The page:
SOCHI, Russia - Yevgeny Plushenko and 15-year-old dynamo Julia Lipnitskaya spurred Russia to their first gold medal at the Sochi Olympics as the hosts triumphed in the inaugural figure skating team competition on Sunday.
The Russian team sitting rink-side seemed unaware that they had struck gold with almost 90 minutes remaining since Lipnitskaya and their ice dance couple of Elena Ilinykh and Nikita Katsalapov still had to perform.
But once Lipnitskaya finished her spellbinding skate to the soundtrack of Schindler's List, screaming fans packed into the Iceberg Skating Palace started dancing down the aisles long before the result was announced over the PA system.
At 8.37 pm local time, Russia's expected gold rush at these Games finally started and President Vladimir Putin was on hand to witness the moment from his rinkside seat.
He, along with the near 12,000 capacity crowd, could not stay on their seats as Plushenko, who had controversially been selected for his fourth Games at the expense of younger rivals, began the victory charge on the final day of the three-day multi-discipline competition.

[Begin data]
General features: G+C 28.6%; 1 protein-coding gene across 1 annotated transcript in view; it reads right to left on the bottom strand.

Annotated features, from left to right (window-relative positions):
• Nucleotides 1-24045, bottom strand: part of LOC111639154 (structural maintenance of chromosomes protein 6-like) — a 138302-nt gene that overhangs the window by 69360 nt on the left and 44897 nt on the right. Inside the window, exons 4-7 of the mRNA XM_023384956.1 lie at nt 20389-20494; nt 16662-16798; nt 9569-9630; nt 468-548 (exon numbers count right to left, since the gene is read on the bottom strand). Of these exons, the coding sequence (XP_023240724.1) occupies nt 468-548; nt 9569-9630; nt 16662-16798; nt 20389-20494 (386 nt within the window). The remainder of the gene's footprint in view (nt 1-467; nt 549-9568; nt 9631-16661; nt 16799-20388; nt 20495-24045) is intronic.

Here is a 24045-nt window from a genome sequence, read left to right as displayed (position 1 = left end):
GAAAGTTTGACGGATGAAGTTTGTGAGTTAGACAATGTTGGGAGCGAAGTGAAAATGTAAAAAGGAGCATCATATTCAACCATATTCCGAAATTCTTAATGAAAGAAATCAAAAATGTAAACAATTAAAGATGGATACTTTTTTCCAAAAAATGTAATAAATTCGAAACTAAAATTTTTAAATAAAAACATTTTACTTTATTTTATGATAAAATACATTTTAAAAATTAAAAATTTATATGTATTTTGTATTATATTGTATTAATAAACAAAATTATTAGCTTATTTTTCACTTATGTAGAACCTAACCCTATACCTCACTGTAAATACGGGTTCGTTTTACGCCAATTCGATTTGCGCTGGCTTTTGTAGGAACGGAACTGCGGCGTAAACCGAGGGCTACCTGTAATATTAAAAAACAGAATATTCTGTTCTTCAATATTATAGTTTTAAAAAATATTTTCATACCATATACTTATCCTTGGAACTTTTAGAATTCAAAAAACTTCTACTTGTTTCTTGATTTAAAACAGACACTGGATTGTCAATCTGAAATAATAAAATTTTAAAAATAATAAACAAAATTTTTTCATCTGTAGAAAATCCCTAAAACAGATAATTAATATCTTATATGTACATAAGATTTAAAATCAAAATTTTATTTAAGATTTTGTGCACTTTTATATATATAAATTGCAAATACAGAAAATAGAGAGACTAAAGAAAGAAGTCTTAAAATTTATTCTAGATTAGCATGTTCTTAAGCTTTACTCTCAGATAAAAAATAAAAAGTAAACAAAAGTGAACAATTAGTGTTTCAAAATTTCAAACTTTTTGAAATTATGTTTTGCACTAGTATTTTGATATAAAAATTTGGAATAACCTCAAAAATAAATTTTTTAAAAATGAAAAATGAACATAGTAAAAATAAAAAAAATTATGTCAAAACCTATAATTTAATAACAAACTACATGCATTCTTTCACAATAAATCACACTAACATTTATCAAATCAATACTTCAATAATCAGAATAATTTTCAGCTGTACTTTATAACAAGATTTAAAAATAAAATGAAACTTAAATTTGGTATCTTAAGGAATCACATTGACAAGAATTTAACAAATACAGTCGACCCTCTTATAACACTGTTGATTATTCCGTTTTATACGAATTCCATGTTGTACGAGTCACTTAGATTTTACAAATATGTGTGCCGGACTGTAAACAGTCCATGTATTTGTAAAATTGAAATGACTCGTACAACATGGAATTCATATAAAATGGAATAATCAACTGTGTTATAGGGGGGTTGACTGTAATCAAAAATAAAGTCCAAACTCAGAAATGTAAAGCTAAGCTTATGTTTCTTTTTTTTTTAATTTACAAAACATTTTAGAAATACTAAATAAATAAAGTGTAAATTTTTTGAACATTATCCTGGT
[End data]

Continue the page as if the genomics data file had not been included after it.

The noise reached deafening levels as he landed his opening quadruple toeloop, sent the crowd into raptures as he playfully held up his index finger to his lip mid routine - miming for silence - and the hollering crowd were back on their feet as he theatrically finished off his routine with a spin.
The 2006 Turin champion's score of 168.20 for a solid, if rather slow-paced, routine extended Russia's lead.
"I have three Olympic medals and if we are going to win today as a team it is the first time in our life, and I like to be first," Plushenko said as he was accompanied by his wife through a throng of reporters backstage.
Canada's Kevin Reynolds, who came second to the Russian on Sunday, paid tribute to the man who picked up his fourth Olympic medal 12 years after winning his first at Salt Lake City.
"It is amazing the longevity that he has had ... To do what he does here at that age after so many years coming back without much competition experience this season, I have a lot of respect for him," said Reynolds.
While the partisan crowd lapped up Plushenko's dramatics, Lipnitskaya left everyone in awe.
She nailed 10 soaring jumps, seven of them in combination, whizzed around the ice showing off her deft footwork and her spins were so fast, they left the crowd feeling dizzy.
A snatched landing off her final triple jump was her only blip but that did not matter as she left every man, woman and child watching all over Russia and around the world in raptures and was deservedly rewarded with 141.51.
The only person who was not impressed was Lipnitskaya.
"I don't think this was my best," she said.
Russia won five of the eight segments to seal the gold with a total of 75 points. Canada, led by Vancouver ice dance champions Tessa Virtue and Scott Moir, grabbed silver with 65 points while the United States (60) ended up with bronze.
(Reporting by Pritha Sarkar, additional reporting by Alissa de Carbonnel; Editing by Peter Rutherford)